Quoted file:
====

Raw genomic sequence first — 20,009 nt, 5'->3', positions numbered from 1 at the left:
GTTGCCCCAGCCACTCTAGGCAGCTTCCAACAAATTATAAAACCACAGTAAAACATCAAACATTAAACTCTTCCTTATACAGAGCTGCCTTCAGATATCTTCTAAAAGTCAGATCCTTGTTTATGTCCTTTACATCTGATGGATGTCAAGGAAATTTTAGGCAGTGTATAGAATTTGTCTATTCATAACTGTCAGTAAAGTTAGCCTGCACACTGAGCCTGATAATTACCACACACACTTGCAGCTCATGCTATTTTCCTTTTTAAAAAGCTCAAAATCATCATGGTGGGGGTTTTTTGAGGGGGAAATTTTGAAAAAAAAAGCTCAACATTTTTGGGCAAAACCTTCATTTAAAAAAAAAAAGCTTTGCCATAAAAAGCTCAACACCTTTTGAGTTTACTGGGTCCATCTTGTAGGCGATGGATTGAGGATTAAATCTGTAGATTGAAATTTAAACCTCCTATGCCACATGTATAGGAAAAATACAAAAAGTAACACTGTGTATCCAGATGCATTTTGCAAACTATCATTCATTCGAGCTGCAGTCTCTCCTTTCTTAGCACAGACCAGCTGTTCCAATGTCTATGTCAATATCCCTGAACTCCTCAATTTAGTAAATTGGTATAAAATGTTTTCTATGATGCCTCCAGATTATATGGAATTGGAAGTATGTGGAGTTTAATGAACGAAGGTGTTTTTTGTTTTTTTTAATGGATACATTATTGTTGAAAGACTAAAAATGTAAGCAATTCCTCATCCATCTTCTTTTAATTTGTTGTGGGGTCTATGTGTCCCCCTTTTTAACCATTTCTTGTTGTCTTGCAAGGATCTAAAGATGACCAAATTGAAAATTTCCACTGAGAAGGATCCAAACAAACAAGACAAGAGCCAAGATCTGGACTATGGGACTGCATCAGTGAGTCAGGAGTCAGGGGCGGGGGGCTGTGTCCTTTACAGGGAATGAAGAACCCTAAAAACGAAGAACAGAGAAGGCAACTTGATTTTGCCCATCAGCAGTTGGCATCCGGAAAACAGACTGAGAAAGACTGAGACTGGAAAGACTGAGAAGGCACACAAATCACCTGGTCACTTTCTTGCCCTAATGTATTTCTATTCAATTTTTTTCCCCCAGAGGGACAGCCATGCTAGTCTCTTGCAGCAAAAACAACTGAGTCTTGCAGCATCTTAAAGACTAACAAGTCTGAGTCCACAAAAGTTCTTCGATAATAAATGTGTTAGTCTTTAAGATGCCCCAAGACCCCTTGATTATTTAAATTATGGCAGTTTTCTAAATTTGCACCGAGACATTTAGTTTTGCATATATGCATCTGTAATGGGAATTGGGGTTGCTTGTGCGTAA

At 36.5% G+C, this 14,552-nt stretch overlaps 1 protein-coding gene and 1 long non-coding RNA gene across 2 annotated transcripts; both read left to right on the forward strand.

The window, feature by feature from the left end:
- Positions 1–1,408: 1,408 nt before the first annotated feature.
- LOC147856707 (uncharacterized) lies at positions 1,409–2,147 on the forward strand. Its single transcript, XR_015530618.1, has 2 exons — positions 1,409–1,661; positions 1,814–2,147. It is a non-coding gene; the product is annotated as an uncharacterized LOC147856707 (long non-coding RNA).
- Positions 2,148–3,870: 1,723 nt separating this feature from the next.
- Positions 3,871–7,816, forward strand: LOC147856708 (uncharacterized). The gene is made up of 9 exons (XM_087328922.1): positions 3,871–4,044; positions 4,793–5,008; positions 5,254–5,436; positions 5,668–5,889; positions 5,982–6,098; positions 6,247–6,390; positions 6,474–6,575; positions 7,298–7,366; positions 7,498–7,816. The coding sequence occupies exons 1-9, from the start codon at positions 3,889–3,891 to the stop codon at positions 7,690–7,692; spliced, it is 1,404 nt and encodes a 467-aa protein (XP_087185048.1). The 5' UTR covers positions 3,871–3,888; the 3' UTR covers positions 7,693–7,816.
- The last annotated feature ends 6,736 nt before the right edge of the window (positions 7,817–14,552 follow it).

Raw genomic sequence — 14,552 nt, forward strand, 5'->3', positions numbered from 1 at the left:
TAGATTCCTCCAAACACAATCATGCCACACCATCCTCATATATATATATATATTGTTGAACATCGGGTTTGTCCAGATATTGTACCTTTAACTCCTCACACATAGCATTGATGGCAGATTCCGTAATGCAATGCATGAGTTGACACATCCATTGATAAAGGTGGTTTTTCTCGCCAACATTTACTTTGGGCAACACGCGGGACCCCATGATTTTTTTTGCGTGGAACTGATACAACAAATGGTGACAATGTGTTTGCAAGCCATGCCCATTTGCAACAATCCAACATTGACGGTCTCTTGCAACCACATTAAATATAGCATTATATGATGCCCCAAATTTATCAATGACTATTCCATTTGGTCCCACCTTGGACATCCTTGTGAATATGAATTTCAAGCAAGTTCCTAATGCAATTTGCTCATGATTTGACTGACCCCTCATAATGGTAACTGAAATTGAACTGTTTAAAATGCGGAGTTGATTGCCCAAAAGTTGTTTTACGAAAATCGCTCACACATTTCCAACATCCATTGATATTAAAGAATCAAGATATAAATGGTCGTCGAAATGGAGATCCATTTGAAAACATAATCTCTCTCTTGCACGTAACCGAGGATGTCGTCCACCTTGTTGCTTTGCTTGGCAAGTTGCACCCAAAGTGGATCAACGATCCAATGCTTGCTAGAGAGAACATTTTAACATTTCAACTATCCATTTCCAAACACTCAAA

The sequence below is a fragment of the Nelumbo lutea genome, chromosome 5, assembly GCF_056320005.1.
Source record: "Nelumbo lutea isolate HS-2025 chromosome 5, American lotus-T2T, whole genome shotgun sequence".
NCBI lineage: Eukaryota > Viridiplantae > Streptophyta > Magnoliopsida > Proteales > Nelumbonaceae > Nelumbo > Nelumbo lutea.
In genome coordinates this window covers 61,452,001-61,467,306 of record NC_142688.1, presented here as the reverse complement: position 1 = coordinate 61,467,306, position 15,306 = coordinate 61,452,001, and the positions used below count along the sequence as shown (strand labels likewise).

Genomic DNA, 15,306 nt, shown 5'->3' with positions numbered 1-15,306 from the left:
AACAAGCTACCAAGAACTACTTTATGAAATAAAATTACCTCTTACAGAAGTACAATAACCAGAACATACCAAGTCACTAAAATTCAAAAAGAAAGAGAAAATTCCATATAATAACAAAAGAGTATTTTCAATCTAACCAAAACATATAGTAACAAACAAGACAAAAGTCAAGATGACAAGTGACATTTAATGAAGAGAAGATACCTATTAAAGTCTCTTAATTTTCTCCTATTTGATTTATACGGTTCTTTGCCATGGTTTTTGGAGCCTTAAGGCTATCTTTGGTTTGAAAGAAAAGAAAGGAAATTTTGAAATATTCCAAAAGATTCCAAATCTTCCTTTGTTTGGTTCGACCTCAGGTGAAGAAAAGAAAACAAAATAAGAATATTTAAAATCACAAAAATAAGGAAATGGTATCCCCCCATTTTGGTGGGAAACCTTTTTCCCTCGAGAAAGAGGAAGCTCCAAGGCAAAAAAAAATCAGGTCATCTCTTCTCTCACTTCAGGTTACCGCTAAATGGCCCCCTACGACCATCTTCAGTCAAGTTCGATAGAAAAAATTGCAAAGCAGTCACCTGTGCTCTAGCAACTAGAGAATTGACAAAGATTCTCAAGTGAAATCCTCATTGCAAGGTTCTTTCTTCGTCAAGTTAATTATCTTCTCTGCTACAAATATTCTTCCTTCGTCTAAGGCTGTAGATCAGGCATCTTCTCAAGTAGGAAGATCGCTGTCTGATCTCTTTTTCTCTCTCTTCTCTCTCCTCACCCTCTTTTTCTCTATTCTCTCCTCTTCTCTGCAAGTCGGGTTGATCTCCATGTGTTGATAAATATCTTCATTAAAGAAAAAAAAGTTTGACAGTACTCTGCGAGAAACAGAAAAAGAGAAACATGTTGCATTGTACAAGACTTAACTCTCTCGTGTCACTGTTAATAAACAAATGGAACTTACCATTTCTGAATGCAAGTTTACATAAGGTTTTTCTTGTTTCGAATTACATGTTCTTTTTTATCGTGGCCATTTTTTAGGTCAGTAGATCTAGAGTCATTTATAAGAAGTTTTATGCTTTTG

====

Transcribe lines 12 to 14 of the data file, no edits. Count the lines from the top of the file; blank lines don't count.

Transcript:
The sequence below is a fragment of the Nelumbo lutea genome, chromosome 5, assembly GCF_056320005.1.
Source record: "Nelumbo lutea isolate HS-2025 chromosome 5, American lotus-T2T, whole genome shotgun sequence".
NCBI lineage: Eukaryota > Viridiplantae > Streptophyta > Magnoliopsida > Proteales > Nelumbonaceae > Nelumbo > Nelumbo lutea.